If you ever wondered what power looks like, I give you Ohio's private school lobby. Why do I say that?
Because on what other planet, in what other universe, in what other industry would increasing investment by 135 percent over 11 years in a service that lost 14 percent of their customers over the same time be tolerated?
Because that's exactly what's happened here in Ohio with your money.
Here's the data: In October 2008, the Ohio Department of Education counted about 171,319 students in Ohio's non-public schools. Meanwhile, in October 2019, ODE reported 146,054.
That's a 14.7 percent enrollment drop.
Meanwhile, in the 2008-2009 school year, Ohio taxpayers sent $291,530,743 to private schools through busing, administrative cost reimbursements, auxiliary services and vouchers (SEE note below on what these are). This year, that number will balloon to $685,853,844.
Graphically speaking, here's what that increase looks like vs. the commensurate enrollment drop.
'Well, that's all driven by voucher funding, Steve. The funding for non-vouchers is actually pretty in-line with enrollment," you might say.
And you would be wrong.
Yes, the busing, administrative cost reimbursment and auxiliary services lines haven't exploded the way vouchers have (from $58 million in the 2008-2009 school year to more than $420 million today), but the increase is still significantly greater than what private school enrollment would seem to dictate.
"Yeah, but what about public school kids, Steve. We've seen an increase in funding to public school kids since then too and their enrollment hasn't increased," you might say.
And you would be incredibly incorrect.
First of all, the Ohio Constitution requires the state to fund a publicly accountable education system -- a system that was found to be inadequately funded by the Ohio Supreme Court four different times.
Nothing in the Ohio Constitution requires the state to provide a plug nickel to the state's private schools, which are not audited or held to nearly the same accountability standards as public schools.
But even ignoring that, in October 2008, there were 1,679,369 students enrolled in Ohio's public schools. In October 2019, there were 1,659,251. So there was an enrollment drop of 1.2 percent, which considering how many more students take vouchers and attend charters today than 2008, is kind of impressive.
And given that, funding for those students has basically kept pace with inflation. Meanwhile, public funding of Ohio's private schools has way outstripped inflation, even though enrollment has dropped in those schools by more than 12 times.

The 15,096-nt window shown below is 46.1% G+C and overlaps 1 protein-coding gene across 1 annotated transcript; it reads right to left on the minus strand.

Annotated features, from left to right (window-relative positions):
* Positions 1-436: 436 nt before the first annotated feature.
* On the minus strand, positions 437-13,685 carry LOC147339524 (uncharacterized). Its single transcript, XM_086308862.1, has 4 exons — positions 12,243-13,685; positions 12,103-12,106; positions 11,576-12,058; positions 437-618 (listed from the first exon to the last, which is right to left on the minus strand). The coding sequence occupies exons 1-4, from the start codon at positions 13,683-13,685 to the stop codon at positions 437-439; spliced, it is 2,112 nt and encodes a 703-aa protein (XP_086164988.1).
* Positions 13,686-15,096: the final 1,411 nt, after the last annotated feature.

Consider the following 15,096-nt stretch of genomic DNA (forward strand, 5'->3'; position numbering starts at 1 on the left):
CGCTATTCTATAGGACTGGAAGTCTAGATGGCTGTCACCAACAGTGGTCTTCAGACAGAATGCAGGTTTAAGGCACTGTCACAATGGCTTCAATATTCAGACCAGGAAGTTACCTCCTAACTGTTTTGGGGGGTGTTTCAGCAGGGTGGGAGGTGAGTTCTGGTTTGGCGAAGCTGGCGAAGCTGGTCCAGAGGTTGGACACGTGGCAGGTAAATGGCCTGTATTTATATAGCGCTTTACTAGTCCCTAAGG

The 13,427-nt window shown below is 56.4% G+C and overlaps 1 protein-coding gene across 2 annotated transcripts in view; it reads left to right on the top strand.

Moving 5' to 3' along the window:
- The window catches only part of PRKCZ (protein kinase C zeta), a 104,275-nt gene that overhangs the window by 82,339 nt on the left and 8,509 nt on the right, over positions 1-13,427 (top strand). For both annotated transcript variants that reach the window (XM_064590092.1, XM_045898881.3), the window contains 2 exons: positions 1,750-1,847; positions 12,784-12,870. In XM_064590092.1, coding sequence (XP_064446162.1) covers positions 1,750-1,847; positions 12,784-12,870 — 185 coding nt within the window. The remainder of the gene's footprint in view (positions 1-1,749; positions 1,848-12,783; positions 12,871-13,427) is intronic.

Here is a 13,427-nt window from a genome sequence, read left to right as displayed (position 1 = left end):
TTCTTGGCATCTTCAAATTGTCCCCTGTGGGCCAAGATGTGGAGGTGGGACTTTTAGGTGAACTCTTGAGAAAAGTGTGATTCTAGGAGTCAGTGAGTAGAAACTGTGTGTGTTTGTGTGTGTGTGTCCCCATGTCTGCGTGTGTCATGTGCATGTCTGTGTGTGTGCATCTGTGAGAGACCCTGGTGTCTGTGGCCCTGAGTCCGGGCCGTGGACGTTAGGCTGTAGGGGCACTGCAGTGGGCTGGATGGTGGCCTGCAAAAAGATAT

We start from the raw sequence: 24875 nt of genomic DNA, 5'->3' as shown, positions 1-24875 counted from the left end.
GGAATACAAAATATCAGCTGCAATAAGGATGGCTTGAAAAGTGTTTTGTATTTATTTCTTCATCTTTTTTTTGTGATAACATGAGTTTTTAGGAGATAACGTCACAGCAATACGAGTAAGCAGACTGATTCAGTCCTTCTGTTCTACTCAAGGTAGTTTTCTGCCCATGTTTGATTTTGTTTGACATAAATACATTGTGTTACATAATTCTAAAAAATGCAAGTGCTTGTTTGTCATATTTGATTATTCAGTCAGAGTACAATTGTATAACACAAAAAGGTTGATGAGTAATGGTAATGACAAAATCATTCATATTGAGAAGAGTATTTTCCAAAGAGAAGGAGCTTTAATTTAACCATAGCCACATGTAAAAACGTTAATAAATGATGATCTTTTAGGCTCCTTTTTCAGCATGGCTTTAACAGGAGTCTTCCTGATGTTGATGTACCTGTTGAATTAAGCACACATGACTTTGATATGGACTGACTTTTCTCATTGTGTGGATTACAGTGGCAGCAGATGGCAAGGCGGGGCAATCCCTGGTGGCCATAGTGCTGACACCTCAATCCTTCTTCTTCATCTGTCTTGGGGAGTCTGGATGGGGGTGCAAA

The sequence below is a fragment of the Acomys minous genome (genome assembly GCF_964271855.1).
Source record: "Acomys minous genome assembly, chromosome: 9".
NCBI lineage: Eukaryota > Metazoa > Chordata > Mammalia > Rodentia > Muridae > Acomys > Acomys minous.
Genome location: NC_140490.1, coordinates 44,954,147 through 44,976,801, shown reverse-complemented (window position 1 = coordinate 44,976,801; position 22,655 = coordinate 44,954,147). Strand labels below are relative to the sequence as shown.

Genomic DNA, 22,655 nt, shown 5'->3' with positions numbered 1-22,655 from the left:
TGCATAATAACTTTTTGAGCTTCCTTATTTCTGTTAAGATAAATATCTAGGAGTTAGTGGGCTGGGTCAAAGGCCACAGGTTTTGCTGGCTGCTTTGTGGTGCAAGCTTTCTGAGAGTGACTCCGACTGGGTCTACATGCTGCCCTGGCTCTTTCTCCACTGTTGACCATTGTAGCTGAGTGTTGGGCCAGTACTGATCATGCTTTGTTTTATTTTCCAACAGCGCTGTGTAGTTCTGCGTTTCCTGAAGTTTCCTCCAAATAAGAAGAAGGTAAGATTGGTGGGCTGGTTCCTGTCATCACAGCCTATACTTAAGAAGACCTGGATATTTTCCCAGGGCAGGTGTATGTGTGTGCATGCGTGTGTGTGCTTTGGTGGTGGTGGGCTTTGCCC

What has this meant on a per pupil basis?
In the 2008-2009 school year, Ohio taxpayers sent the equivalent of $1,702 per private school student to private schools. This school year, that number will be $4,696 -- or about $600 more than the state sends every kid in Cincinnati, Columbus, Northern Local in Perry County (the school funding lawsuit district), the average small town Ohio school district, and 46 percent of all Ohio school districts.
Which is kind of worse.
It means that private school students who do get public funding receive substantially more than even the numbers I'm quoting here. And I remind you that the overwhelming majority of the schools receiving this money are religiously affiliated.
Not to open up that can of worms.
So how can the state justify a more than doubling of the investment in Ohio's private schools when enrollment in these schools is significantly falling?
Call your legislator. Ask them. See what they say. And as much as I bristle at referring to education in business terms, I would like to use the pro-privatizer language here to make a point: See how they justify taking your money and putting it into a business that's hemhorraging customers, especially in a business where we can't even find out how that money is being spent.
I'll be waiting for their responses.
Note: Ohio Department of Education enrollment data is not an exact science. If the headcount is above zero and below 10, the department reports "<10". So the exact enrollment count can't be easily discerned. What I did was take the median figure of 5 for every "<10" in the enrollment count sheet. But, like the U.S. Census, the actual enrollment count is a fairly narrow range of about 10,000 or so students. I used the same methodology for each year I examined. Also, transportation funding spreadsheets at ODE did not go back to the 2008-2009 school year, so I used the earliest one I could find for the 2011-2012 school year. Administrative cost reimbursements and auxiliary services have been Ohio budget line items for years. Administrative cost reimbursement is described by ODE as "the actual mandated service administrative and clerical costs incurred by such school during the preceding school year". Auxiliary services are costs for physicians, psychologists, and other additional services that are borne by the private school and taxpayers subsidize.